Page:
Puck Wanderlust works with small family-owned suppliers in these countries, their suppliers using recycled materials where possible while providing fair wages for their staff. According to the company, “we are committed to the ethical sourcing of our semi-precious stones and work closely with suppliers to ensure that they adhere to our code of conduct, which outlines strict standards of business behaviour.”
Puck Wanderlust also draws design inspiration from the countries that provide them with their materials. The latest “Bombay Deco Collection” is inspired by Indian Art Deco with geometric motifs and vibrant colors and patterns, according to Puck Wanderlust. In this collection, every design is handcrafted using 100-percent recycled silver and 18-carat gold vermeil, with each stone being “lovingly set.”
Niki Grandics, founder and designer of Enji Studio Jewelry in California, also sources her materials from around the world, buying them as close to the source as possible, she says, with rutile coming from a Pyramid mine in Bahia Brazil and her rich red rubies from Liberia. Grandics, who has always loved fashion and design, chose to ethically source her materials after the Rana Plaza factory collapse in 2013. The devastating event killed over 1,100 garment workers and injured over 2,000 more people, shaking the fashion industry to the core and causing companies to change where they source their materials. “The factory produced clothing for large brands I shopped with at the time,” Grandics says, “and it was shocking to me that so many young women — most garment workers are women age 18 to 35 — died so that young women like me in the West could buy the latest trends.”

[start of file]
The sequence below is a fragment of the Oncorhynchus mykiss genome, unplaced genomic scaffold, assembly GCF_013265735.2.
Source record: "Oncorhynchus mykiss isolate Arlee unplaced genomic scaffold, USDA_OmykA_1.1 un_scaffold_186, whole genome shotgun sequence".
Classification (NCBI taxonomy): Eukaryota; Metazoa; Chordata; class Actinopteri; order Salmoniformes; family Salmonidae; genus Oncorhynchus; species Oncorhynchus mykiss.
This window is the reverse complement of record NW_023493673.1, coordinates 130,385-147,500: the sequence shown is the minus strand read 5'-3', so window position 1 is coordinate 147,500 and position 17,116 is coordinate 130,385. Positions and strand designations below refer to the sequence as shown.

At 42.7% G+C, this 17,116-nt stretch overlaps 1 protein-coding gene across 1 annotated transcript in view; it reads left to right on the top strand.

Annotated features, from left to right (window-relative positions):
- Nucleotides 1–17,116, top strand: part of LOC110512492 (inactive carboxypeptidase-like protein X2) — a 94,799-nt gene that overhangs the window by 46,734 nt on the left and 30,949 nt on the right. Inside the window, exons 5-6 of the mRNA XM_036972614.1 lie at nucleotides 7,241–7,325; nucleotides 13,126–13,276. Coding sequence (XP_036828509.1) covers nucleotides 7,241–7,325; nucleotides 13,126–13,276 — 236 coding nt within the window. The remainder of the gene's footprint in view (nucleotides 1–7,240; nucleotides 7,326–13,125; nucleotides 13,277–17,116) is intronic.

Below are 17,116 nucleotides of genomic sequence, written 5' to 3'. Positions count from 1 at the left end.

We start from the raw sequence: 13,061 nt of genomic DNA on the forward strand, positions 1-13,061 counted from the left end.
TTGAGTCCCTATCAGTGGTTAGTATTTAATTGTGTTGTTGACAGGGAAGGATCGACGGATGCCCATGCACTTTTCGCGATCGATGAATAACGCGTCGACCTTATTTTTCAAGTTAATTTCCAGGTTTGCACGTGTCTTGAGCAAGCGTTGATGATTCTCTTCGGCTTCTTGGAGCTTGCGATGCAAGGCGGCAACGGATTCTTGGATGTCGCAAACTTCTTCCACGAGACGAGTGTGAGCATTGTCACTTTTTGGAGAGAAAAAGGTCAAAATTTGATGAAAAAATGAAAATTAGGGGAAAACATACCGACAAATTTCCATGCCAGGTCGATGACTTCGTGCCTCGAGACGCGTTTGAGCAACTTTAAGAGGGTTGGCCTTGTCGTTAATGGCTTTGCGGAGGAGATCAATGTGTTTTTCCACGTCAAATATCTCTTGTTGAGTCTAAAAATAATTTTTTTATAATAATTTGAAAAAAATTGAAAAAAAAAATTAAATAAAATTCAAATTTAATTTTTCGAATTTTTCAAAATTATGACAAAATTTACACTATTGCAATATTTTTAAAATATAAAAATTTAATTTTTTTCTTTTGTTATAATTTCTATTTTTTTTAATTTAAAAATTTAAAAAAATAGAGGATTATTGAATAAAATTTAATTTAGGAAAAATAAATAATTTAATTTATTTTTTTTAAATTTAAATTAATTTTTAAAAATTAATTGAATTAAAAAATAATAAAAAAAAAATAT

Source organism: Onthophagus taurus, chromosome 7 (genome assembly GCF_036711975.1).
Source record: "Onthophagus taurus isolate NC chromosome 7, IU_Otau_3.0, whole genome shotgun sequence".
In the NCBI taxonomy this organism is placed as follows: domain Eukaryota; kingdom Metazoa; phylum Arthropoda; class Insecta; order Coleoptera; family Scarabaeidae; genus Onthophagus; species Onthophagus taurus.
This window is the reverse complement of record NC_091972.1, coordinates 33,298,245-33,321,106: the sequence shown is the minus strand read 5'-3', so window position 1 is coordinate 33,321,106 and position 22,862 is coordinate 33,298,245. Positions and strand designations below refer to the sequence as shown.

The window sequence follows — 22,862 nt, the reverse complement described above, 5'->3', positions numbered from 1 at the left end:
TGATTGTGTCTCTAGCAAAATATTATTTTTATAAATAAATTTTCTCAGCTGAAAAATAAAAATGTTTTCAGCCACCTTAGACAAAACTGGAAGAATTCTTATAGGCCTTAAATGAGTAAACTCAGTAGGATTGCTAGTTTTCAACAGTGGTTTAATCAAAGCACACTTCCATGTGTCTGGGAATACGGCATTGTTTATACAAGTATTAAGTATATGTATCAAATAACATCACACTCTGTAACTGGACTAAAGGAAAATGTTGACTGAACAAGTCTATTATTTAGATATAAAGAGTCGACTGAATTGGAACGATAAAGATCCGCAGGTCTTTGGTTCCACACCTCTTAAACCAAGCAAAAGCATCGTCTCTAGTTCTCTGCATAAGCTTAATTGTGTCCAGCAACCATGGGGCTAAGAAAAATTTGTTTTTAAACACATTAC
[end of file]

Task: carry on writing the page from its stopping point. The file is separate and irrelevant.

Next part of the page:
Photo courtesy of Enji Studio Jewelry
Grandics’s favorite recent creation, the Ankoma Pendant. It’s made of rutilated hematite stone and hand-fabricated with recycled gold.
Enji — its name derived from Grandics initials “N” and “G” — goes beyond making modern and minimalist styles, but looks to shed light on issues in the industry that people may not be aware of, supporting projects that help end the use of toxic chemicals such as mercury, which is harmful to people and the surrounding environment.
Grandics’ future plans include putting together a map of where all the gemstones come from, creating “radical transparency,” something she believes fashion companies should start doing, along with becoming completely sustainable. “We only have this planet as far as I know and, given the scale of climate change, I think it’s imperative,” Grandics says. “If it can’t be reused, recycled, or biodegraded, it shouldn’t be in production, period.”
Photo courtesy of Enji Studio Jewelry
Aline Pendant: 2.25ct rutilated quartz and recycled 14k gold.
Paavo Studs: Recycled 14k gold, Montana sapphires and Canadamark diamonds.
Photos courtesy of Enji Studio Jewelry
Faustina Ring: Ruby slice, Montana sapphires and recycled 14k rose gold.
Upon learning that her engagement ring possibly contained a conflict diamond, CEO and founder of MiaDonna Anna-Mieke Anderson knew she had to make things right for herself and the jewelry industry. “I started sponsoring Ponpon, a 7-year-old boy in Liberia, Africa,” Anderson says. “It’s through our letters that I got a first-hand look at the realities of living in a diamond mining community. I will never forget the day he wrote to me and said, ‘I had a great summer because only one of my classmates was killed.’”
Anderson set out to source conflict-free diamonds the best possible way she could find: growing them in a lab. MiaDonna has led the evolution in the lab-grown diamond industry, with the company debuting the largest USA-grown diamond at the time, at 6.28 carats in 2016. To help combat the issue, Anderson created a foundation, The Greener Diamond, that works together with MiaDonna, and empowers communities to grow food instead of mining diamonds. With each purchase of a piece from MiaDonna, the money goes toward programs that restore the lives and lands of people in sub-Saharan Africa affected by mining.
©2016 Alex Milan Tracy
Anderson’s company, MiaDonna, is named after the two most influential people in her life: her daughter, Mia, and her late mother, Donna.